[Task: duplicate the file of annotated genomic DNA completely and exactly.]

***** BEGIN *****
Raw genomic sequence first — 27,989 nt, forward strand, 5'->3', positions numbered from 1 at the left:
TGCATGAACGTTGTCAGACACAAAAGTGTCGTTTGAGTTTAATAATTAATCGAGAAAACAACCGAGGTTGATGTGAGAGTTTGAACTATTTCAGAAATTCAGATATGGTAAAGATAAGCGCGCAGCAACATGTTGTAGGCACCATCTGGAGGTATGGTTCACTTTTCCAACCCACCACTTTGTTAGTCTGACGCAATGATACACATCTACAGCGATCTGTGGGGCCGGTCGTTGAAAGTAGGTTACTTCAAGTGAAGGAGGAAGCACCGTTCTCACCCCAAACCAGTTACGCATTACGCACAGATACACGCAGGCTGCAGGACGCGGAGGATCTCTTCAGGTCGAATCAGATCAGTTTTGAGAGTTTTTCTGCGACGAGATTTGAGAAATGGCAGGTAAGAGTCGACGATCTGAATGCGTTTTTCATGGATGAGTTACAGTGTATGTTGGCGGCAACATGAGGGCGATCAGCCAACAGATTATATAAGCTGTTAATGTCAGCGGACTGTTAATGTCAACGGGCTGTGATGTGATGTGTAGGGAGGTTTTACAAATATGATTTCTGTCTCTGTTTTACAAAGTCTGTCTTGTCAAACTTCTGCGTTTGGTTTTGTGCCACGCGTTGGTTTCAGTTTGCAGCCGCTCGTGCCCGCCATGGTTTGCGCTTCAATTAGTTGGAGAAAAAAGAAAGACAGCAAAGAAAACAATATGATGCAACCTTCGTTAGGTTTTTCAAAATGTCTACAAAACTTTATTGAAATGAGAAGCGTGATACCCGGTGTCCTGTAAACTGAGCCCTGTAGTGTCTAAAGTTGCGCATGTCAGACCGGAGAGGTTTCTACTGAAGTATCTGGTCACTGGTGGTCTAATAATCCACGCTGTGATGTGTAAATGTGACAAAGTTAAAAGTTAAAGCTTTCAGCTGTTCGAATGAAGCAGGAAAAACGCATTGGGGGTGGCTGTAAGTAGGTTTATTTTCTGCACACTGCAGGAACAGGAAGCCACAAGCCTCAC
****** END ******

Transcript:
Raw genomic sequence first — 27,989 nt, forward strand, 5'->3', positions numbered from 1 at the left:
TGCATGAACGTTGTCAGACACAAAAGTGTCGTTTGAGTTTAATAATTAATCGAGAAAACAACCGAGGTTGATGTGAGAGTTTGAACTATTTCAGAAATTCAGATATGGTAAAGATAAGCGCGCAGCAACATGTTGTAGGCACCATCTGGAGGTATGGTTCACTTTTCCAACCCACCACTTTGTTAGTCTGACGCAATGATACACATCTACAGCGATCTGTGGGGCCGGTCGTTGAAAGTAGGTTACTTCAAGTGAAGGAGGAAGCACCGTTCTCACCCCAAACCAGTTACGCATTACGCACAGATACACGCAGGCTGCAGGACGCGGAGGATCTCTTCAGGTCGAATCAGATCAGTTTTGAGAGTTTTTCTGCGACGAGATTTGAGAAATGGCAGGTAAGAGTCGACGATCTGAATGCGTTTTTCATGGATGAGTTACAGTGTATGTTGGCGGCAACATGAGGGCGATCAGCCAACAGATTATATAAGCTGTTAATGTCAGCGGACTGTTAATGTCAACGGGCTGTGATGTGATGTGTAGGGAGGTTTTACAAATATGATTTCTGTCTCTGTTTTACAAAGTCTGTCTTGTCAAACTTCTGCGTTTGGTTTTGTGCCACGCGTTGGTTTCAGTTTGCAGCCGCTCGTGCCCGCCATGGTTTGCGCTTCAATTAGTTGGAGAAAAAAGAAAGACAGCAAAGAAAACAATATGATGCAACCTTCGTTAGGTTTTTCAAAATGTCTACAAAACTTTATTGAAATGAGAAGCGTGATACCCGGTGTCCTGTAAACTGAGCCCTGTAGTGTCTAAAGTTGCGCATGTCAGACCGGAGAGGTTTCTACTGAAGTATCTGGTCACTGGTGGTCTAATAATCCACGCTGTGATGTGTAAATGTGACAAAGTTAAAAGTTAAAGCTTTCAGCTGTTCGAATGAAGCAGGAAAAACGCATTGGGGGTGGCTGTAAGTAGGTTTATTTTCTGCACACTGCAGGAACAGGAAGCCACAAGCCTCAC